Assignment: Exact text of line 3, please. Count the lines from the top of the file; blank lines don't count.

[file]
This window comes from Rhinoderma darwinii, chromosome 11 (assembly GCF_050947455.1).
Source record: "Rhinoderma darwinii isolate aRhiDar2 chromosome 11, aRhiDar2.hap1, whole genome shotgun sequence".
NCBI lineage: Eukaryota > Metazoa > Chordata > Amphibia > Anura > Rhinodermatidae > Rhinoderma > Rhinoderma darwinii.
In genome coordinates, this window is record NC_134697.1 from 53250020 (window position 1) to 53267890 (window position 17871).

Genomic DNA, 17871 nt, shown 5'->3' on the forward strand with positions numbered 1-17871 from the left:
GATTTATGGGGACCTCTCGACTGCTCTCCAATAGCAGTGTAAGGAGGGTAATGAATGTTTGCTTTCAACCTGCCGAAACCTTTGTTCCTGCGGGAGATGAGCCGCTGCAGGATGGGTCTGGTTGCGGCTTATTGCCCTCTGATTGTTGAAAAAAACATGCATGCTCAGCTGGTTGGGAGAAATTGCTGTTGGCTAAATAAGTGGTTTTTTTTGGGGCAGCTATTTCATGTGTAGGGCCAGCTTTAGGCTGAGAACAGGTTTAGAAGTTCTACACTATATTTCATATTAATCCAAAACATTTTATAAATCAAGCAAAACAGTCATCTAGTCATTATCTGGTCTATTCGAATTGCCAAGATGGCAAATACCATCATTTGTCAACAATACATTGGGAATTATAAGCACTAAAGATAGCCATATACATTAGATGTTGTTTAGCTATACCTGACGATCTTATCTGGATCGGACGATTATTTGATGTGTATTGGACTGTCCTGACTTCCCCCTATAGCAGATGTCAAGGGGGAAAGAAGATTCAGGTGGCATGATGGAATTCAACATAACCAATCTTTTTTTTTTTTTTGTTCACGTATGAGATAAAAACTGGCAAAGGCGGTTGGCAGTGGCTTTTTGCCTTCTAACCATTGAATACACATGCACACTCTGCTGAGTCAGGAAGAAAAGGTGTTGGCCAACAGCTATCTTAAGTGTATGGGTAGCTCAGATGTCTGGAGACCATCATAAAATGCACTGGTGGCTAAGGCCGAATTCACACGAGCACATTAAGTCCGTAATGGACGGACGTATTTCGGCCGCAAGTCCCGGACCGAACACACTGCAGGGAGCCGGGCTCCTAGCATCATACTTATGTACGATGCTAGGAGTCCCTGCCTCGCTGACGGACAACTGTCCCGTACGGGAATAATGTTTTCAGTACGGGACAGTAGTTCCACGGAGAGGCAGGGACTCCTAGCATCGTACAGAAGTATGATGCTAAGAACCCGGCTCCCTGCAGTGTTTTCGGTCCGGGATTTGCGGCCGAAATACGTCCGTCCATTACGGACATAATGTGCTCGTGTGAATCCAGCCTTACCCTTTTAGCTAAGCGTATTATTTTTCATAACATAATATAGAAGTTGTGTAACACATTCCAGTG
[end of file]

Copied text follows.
NCBI lineage: Eukaryota > Metazoa > Chordata > Amphibia > Anura > Rhinodermatidae > Rhinoderma > Rhinoderma darwinii.